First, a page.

OPEC is to meet again on May 28 to review the success of this approach and reassess its options. In the week before Sunday's meeting, analysts made much of the mixed signals from OPEC officials regarding members' support for another cut, on top of the record 4.2 million bpd of supply reductions announced last year. That reinforced a widespread perception of the 12-nation group as deeply divided. But presented with the extraordinary economic consequences riding on their decision, the ministers quickly reached a consensus, Dr el Badri said.

"It was an easy decision," concurred Sheikh Ahmed al Sabah, the Kuwaiti oil minister, who had earlier pressed for another cut. Last-minute lobbying of OPEC by Steven Chu, the US secretary of energy, who argued that the fragile world economy could not absorb a sharp rebound in crude prices, may not have directly affected the group's decision-making process. But the legitimate concerns articulated by top US officials over prospects for global economic recovery may have had an important indirect influence.

Dr el Badri said for the record that OPEC reached its agreement independently and was not pressured by Washington. He said a telephone call on Friday by Mr Obama to Saudi Arabia's King Abdullah had no bearing on the OPEC meeting. The White House said the call was to discuss arrangements for an upcoming Group of 20 leading economies summit in London that both leaders planned to attend. Indeed, the influential Saudi oil minister's repeated insistence that OPEC members adhere closely to their quotas pre-dated the US president's call to his boss.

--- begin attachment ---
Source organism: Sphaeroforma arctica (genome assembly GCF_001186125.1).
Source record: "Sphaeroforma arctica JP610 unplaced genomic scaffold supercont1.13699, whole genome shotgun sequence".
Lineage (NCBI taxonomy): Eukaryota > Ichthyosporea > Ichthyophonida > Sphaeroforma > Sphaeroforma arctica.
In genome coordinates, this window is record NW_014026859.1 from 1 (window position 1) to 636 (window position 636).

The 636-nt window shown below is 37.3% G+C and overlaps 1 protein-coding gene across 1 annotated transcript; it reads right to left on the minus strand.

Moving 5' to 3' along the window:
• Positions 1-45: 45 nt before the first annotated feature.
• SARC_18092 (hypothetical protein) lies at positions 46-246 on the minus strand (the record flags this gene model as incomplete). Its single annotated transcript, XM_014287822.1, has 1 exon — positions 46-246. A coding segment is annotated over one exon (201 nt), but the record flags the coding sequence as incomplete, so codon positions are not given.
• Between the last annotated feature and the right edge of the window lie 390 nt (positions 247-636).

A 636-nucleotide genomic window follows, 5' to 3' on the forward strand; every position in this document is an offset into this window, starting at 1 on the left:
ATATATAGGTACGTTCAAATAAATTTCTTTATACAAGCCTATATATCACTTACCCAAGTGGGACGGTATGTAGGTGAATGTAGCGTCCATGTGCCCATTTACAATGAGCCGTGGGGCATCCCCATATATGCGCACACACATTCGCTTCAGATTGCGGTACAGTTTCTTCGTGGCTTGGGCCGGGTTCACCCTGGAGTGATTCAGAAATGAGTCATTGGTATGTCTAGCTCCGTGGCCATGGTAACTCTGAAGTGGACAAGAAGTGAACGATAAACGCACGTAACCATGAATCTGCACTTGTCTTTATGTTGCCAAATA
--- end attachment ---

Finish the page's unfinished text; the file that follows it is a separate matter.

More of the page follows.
That suggests the interests of the US and OPEC's biggest oil exporter were already closely aligned, with both seeking to remove impediments to global economic recovery. Washington wants to see the rising US unemployment trend reversed, and for flagging US industrial activity to pick up. Saudi Arabia wants the same, as it would stimulate oil demand and encourage long-term strengthening of oil prices.

And with its spare crude oil production capacity enhanced by the 1.6 million bpd by which it has cut its oil exports in the past six months, the kingdom is uniquely positioned to impose its will on any oil exporters, within or outside OPEC, seeking a fast boost to crude prices. The world's biggest oil exporter could at any time easily open its taps to bring prices back to earth. OPEC has not abandoned its position that a stable oil price of about $75 a barrel is needed to attract the long-term investment required to ensure the world remains adequately supplied with oil.

Dr el Badri suggests this might also suit Mr Obama's agenda of encouraging the development of domestic low-carbon energy alternatives, which so far do not come cheaply. But the much-desired smooth transition to a new world order free from energy uncertainty and further price shocks cannot be achieved unless the US and OPEC from now on work diligently to accommodate each other's legitimate economic aspirations.

That will indeed require an unaccustomed dose of dialogue to bridge a yawning cultural divide. For the world's sick economy, that could be just what the doctor ordered. tcarlisle@thenational.ae